As the name suggests, secured loans are loans that are secured against your home. Because of this the lenders are more likely to approve your loan, no matter what your credit history. This quite often offers a better option than personal loans from a bank or other unsecured lender...
Secured loans may be used for any purpose like home improvement projects, such as conservatories and extensions, or debt consolidation, the purchase of a new car or boat, paying for a daughters wedding, or a luxury holiday such as a cruise, or even setting up a new business venture.
Unlike a personal loan which is unsecured, the amounts of money that can be borrowed for the secured option vary between £1,000 and up to £75,000. Unlike some personal loans the repayment period can be spread over a longer time period which can vary typically between five and twenty five years, therefore reducing the monthly amount payable. This is especially helpful to those homeowners who are seeking an affordable loan for consolidation of their debts.
Homeowners who have suffered with a bad credit history, CCJ’s, arrears, defaults, or bad credit ratings are more likely to have successful applications with companies who specialise in bad credit secured loans than unsecured applications, because the property or asset is guaranteeing the loan and therefore this is deemed an acceptable risk as far as the lender is concerned.
Taking out a secured loan may be a serious alternative to re-mortgaging for homeowners as upfront arrangement fees may not apply. It is also worth noting that this depends on the individual lenders terms and conditions when applying.
A bridging loan or bridge loan is a short term loan given to ‘bridge the gap’ between you buying a new house and selling your previous house. Bridging loans can also be used as a short term loan to help you buy a property at auction, where you’ll need the money immediately but may not have sold your current property yet.
A bridging loan (or bridge loan) can be useful if you need to borrow money for a short-period. The most common use of these loans is to help fund a new house purchase while you’re waiting for your existing property to sell.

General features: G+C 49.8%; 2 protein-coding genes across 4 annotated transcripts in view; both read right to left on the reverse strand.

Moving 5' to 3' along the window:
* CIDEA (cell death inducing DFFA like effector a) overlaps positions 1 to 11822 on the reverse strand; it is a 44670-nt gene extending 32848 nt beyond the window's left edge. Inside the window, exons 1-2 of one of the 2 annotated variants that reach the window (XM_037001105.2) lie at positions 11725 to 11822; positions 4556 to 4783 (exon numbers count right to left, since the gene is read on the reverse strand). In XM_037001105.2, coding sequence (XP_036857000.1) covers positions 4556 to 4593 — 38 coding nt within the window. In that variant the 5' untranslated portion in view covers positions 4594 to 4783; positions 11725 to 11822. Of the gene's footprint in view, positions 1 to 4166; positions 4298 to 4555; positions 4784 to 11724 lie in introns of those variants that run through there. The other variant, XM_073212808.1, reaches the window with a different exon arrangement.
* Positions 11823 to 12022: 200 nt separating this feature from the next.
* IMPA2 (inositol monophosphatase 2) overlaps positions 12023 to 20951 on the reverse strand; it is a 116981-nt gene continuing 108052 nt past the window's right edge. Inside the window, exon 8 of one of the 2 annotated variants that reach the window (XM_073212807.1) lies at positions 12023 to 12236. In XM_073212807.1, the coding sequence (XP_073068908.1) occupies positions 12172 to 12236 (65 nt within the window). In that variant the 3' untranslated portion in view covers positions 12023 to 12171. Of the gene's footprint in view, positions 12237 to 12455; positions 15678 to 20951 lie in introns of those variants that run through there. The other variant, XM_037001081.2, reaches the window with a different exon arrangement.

Bridging loans can also be used to help you buy at auction – where you’ll need to put down a deposit as soon as the hammer comes down.
How does a bridging loan work?
There are two types of bridging loan, closed and open. With a closed loan there is a fixed repayment date – you will normally be given this kind of loan if you have exchanged contracts but are waiting for a property sale to complete. With an open loan there is no fixed repayment date, but you will normally be expected to pay it off within one year.
Whichever kind of loan you take out, the lender will want to see evidence of a clear repayment strategy; such as using equity from a property sale or taking out a mortgage.
They will also want to see evidence of the new property you are purchasing and the price you plan to pay for it – as well as proof of what you are doing to sell your current property if relevant. You should also have a back-up plan in place for if your repayment strategy fails – for example, if a planned sale falls through.
Bridging loans are quite expensive. Typically, there’s a set-up fee so it is advisable to only take one out if you are confident that you won’t need it for a long period of time.